The International Chamber of Shipping (ICS) has put forward a proposal to IMO for a global levy on carbon emissions from ships
ICS, which represents the world’s national shipowner associations and more than 80% of the merchant fleet, presented a submission to IMO last week, calling for an internationally accepted market-based measure (MBM) to accelerate the uptake and deployment of zero-carbon fuels. The submission is also sponsored by bulk carrier trade association Intercargo.
According to papers handed to IMO, the levy would be based on mandatory contributions by ships trading globally, exceeding 5,000 gt, for each tonne of CO2 emitted.
The money would go into an ‘IMO Climate Fund’ which, as well as closing the price gap between zero-carbon and conventional fuels, would be used to scale bunkering infrastructure required in ports throughout the world to supply new, cleaner fuels such as hydrogen and ammonia.
ICS said the fund would calculate the climate contributions to be made by ships, collect the contributions, and give evidence they have been made. ICS hopes it will also support new bunkering infrastructure, so new fuels can be made available globally from as many ports as possible.
Commenting on the proposal, secretary general Guy Platten said, “What shipping needs is a truly global market-based measure like this that will reduce the price gap between zero-carbon fuels and conventional fuels.
“The rapid development of such a mechanism is now a vital necessity if governments are to match actions with rhetoric and demonstrate continued leadership for the decarbonisation of shipping.
“We need to be able to put zero-emissions ships in the water by 2030 without challenging price and safety issues. If IMO lends its backing to our proposal, we may yet be able to change this and deploy technologies economically and equitably.”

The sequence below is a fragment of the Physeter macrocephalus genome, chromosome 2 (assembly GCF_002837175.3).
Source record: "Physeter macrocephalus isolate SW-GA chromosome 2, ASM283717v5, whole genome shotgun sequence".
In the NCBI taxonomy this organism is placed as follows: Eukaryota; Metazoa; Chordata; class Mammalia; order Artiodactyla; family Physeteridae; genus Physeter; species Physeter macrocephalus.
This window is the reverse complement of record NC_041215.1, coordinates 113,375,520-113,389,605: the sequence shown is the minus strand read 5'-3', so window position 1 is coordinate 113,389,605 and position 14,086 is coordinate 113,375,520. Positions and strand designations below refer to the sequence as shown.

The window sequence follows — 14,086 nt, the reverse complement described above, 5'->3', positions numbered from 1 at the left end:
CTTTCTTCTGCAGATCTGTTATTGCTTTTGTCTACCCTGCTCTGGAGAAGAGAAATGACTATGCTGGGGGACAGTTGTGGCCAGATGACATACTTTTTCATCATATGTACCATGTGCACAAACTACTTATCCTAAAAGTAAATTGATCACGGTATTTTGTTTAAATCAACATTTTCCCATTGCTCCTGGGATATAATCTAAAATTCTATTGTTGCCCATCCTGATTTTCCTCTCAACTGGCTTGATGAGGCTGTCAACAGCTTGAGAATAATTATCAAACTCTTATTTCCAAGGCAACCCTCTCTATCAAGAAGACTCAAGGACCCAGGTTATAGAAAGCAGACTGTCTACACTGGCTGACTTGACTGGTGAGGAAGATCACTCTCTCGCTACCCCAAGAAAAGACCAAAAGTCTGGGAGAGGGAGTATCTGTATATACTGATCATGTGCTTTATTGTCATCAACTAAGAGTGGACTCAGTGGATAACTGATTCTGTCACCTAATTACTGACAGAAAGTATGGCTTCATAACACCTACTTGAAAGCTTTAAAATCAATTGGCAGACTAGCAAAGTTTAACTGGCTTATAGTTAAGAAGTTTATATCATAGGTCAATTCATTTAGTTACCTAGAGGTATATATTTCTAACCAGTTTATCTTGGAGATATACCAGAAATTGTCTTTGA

To minimise any burden on UN member states and ensure the rapid establishment of the carbon levy, the framework proposed by industry would utilise the mechanism already proposed by governments for a separate US$5Bn R&D fund to accelerate the development of zero-carbon technologies, which the UN IMO is scheduled to approve in November following COP 26.
ICS believes a levy based on market-based measures is superior to unilateral, regional application of MBMs to international shipping, such as extending the EU’s Emissions Trading System (ETS) to shipping.
Mr Platten said, “Adopting our proposal for a levy-based system will avoid the volatility that exists under emissions trading systems, such as the EU ETS – which in the case of shipping, seem to be more about generating revenue for governments from non-EU shipping than helping shipping to decarbonise.
“A levy-based system can give the industry price certainty, and more stability for making investment decisions in zero-carbon ships and developing emissions-saving technology.”
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